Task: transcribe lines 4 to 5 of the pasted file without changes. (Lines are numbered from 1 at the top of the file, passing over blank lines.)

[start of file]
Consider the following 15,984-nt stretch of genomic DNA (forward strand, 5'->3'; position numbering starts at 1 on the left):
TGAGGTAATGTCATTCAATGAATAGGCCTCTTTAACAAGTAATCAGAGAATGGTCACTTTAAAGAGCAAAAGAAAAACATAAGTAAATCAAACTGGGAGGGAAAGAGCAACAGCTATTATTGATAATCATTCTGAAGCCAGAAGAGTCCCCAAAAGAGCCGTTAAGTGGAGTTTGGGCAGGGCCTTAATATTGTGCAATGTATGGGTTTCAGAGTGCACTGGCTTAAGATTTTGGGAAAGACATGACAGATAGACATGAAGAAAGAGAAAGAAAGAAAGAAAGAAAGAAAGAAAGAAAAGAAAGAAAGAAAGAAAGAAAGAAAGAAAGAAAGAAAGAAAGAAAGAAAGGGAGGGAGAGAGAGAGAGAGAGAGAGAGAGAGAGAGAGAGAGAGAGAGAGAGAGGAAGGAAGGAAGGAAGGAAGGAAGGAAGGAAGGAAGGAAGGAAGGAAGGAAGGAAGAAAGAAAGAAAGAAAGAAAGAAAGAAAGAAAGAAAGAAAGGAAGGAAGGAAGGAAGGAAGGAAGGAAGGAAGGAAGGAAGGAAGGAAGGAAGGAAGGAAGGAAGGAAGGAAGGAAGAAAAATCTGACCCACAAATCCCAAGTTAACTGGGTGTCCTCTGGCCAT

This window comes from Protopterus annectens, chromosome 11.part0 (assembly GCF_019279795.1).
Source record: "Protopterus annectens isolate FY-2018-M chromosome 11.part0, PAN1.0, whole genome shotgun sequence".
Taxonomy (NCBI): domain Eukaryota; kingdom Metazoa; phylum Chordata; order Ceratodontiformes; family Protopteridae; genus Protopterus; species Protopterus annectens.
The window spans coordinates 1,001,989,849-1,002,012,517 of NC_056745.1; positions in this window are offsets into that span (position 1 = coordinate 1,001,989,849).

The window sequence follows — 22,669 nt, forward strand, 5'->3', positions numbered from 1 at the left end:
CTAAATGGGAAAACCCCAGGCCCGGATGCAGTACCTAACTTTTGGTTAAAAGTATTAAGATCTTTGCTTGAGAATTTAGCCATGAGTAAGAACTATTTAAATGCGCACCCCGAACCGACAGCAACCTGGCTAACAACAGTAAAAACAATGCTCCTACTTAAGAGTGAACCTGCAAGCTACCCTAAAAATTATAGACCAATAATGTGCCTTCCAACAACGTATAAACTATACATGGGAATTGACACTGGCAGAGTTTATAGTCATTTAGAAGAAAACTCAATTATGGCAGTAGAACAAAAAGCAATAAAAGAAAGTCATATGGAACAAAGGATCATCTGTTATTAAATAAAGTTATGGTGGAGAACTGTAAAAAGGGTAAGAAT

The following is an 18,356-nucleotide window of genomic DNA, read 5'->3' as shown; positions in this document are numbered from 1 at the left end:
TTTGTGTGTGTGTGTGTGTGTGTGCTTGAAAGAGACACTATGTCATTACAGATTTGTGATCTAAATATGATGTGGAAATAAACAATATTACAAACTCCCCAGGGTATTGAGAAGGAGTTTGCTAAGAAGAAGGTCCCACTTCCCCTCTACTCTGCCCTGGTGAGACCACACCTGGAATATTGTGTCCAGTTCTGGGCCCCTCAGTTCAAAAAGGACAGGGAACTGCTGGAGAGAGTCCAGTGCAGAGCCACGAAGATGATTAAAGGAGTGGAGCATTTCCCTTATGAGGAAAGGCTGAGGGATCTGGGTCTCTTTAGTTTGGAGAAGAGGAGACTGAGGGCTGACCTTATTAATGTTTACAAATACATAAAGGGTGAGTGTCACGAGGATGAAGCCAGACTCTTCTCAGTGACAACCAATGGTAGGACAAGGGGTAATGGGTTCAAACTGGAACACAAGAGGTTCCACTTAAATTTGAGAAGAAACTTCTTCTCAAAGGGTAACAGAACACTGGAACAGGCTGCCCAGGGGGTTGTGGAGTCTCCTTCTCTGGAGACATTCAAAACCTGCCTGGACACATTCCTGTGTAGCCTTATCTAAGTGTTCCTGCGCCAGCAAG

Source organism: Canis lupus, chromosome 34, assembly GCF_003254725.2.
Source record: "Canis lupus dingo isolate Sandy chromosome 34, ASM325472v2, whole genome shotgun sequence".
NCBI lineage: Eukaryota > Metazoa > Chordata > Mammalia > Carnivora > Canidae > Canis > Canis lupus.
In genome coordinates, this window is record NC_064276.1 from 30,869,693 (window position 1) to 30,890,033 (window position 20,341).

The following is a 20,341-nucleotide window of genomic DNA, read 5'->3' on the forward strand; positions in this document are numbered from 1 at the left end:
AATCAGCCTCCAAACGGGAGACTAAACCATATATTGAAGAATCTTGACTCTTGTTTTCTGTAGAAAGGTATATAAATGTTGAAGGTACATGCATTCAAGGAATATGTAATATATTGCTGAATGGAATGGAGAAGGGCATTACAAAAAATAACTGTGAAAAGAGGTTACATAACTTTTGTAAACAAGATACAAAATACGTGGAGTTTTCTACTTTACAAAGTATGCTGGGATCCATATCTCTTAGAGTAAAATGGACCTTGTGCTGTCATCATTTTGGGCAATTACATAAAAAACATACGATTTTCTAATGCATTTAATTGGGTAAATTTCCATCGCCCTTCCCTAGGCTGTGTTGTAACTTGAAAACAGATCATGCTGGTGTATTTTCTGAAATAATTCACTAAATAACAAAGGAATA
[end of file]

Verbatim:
Source record: "Protopterus annectens isolate FY-2018-M chromosome 11.part0, PAN1.0, whole genome shotgun sequence".
Taxonomy (NCBI): domain Eukaryota; kingdom Metazoa; phylum Chordata; order Ceratodontiformes; family Protopteridae; genus Protopterus; species Protopterus annectens.